Behold the Deluge as the Levees Break

The Water Knife
Paolo Bacigalupi
Science Fiction
Hachette
June 2015
Paperback

the_water_knifeFor someone who quite enjoys science fiction movies, I sure don’t like thinking about the future. It’s scary, it’s worrying, and in order to live my life without being cripplingly depressed I do have to become one of those head-in-sand people about some things. This is especially the case when it comes to near future climate change fiction, a genre I pointedly avoid. But it’s not just earth futures; it’s space as well, that unfathomably huge universe. Nothing against space personally, I just don’t need an existential crisis right now. Thanks.

Paolo Bacigalupi’s The Water Knife, then, was a book I took up hesitantly for fear it would just upset me. Set in water-starved Arizona in a future where the United States has all but dissolved and swathes of people are fleeing death by dehydration, it is a grim view of the future indeed. The powers of Nevada, California and Arizona vie for drips of the Colorado river. Ruthless Angel, employed by Nevada, arrives in Arizona to chase up rumours that a new water source has been found. Lucy, a journalist, is chasing similar leads in her quest to uncover the truth behind Phoenix’s ever-increasing bodycount. Maria, a Texan refugee, tries to eke out a living selling water, fighting to survive Phoenix’s dangerous underworld. The plots of these three characters intertwine as they are all embroiled in the desparation and violence of a city in its death throes.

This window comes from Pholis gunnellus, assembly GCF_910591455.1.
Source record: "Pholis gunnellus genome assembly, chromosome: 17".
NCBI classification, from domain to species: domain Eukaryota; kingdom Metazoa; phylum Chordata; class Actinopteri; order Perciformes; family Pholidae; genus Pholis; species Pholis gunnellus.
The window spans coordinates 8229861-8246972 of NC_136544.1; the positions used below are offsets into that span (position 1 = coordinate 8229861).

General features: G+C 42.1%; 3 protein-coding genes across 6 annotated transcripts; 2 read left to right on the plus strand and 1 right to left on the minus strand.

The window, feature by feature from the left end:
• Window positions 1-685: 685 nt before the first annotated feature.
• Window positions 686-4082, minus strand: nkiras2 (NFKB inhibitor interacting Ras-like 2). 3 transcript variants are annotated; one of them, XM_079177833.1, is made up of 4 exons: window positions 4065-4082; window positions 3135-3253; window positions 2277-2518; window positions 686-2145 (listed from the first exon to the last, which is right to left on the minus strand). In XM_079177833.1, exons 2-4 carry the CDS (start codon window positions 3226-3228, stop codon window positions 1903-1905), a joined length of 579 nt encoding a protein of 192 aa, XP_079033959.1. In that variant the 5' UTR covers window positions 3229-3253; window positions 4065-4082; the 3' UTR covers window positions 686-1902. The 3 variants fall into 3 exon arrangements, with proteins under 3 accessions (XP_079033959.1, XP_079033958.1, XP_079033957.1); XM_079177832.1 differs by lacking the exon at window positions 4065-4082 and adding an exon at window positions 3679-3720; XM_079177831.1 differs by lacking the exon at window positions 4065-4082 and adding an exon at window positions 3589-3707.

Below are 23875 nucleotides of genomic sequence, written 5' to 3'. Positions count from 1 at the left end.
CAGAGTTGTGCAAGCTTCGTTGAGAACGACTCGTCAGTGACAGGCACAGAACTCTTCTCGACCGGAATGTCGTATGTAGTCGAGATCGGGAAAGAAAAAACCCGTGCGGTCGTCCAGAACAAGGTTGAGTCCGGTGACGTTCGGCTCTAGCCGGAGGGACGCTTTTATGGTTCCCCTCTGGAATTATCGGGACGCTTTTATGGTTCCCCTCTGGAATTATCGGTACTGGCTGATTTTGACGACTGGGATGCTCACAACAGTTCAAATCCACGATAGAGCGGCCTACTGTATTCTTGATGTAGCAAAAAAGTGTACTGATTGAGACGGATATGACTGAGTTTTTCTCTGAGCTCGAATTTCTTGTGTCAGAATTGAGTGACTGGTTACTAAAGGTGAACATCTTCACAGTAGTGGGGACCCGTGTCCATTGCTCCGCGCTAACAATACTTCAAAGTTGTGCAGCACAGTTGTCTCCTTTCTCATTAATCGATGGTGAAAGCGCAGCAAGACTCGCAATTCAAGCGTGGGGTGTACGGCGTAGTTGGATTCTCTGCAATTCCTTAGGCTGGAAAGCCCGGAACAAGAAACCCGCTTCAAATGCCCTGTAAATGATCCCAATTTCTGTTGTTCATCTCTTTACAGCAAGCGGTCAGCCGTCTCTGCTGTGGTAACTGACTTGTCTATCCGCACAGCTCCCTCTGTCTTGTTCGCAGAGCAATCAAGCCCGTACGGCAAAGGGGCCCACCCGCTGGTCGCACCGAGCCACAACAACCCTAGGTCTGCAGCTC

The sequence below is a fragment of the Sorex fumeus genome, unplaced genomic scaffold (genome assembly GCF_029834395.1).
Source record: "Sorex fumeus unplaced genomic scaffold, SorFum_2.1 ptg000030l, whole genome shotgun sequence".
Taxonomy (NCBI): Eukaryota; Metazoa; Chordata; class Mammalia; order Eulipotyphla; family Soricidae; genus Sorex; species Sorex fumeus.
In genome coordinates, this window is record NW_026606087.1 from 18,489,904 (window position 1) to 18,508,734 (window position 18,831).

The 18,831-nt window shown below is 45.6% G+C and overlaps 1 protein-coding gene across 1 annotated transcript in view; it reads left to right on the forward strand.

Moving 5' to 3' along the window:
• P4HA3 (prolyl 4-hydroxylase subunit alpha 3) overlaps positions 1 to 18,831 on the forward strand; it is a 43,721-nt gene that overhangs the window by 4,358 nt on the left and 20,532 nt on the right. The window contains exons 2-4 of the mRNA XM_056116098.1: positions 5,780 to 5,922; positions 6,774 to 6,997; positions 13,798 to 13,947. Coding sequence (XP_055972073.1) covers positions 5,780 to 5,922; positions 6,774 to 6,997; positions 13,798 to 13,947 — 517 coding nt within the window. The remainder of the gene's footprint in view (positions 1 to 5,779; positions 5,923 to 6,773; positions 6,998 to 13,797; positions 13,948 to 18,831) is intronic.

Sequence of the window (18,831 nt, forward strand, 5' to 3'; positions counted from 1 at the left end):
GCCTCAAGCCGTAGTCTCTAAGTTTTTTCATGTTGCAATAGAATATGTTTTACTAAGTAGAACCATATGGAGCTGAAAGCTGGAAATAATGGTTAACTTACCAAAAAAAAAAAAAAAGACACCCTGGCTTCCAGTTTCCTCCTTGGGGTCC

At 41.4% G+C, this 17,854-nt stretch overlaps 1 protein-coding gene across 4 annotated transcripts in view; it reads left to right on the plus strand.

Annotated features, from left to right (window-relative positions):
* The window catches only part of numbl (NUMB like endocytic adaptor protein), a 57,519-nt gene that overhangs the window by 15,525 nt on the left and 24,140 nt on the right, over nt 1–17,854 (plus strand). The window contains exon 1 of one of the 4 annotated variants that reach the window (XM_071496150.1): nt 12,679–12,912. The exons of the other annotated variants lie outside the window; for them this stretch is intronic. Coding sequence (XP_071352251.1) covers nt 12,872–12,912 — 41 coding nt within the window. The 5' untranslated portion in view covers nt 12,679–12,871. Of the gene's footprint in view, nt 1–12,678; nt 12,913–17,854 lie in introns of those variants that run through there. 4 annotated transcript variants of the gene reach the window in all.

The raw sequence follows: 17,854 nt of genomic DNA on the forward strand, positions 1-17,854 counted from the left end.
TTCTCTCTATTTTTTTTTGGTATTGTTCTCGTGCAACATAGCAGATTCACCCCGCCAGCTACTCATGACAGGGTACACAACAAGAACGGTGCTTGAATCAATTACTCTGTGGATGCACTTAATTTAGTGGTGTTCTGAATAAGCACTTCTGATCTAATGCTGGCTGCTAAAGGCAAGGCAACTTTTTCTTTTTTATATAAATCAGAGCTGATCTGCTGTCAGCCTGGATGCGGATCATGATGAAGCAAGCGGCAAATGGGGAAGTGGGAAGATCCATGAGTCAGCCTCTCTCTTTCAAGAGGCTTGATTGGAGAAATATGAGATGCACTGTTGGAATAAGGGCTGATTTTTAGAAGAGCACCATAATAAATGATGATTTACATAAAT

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If You’re Lost and You Look then You Will Find Me

IN THE NIGHT OF TIME
Antonio Muñoz Molina (trans. Edith Grossman; Tuskar Rock, 2015) ISBN: 978 1 78125 463 9. RRP $35.99 In the Night of time

Antonio Muñoz Molina is a Spanish literary heavyweight who I, poor ignorant, had never heard of before reviewing this book.  In the Night of Time is his 23rd book, a tome of luscious long paragraphs* and reverie; of love and desire; and of Spain at the outbreak of the devastating civil war of the 1930s.

My familiarity with Spanish literature, it must be said, is virtually non-existent.  I’m also not particularly well-apprised of the history of Spain, with my familiarity of any kind ending with the reign of of Ferdinand and Isabella.  That’s a good 650-odd years of history there.  Shame on me.  But the point of all this is to say that I can’t really comment on a number of matters regarding Molina’s novel.  Is it historically accurate?  It… seems to be.  Where does it fit in terms of Spanish-language literary trends?  It kind of seems vaguely similar to some of the South American books I’ve read in the past?  So for that I apologise, guys.

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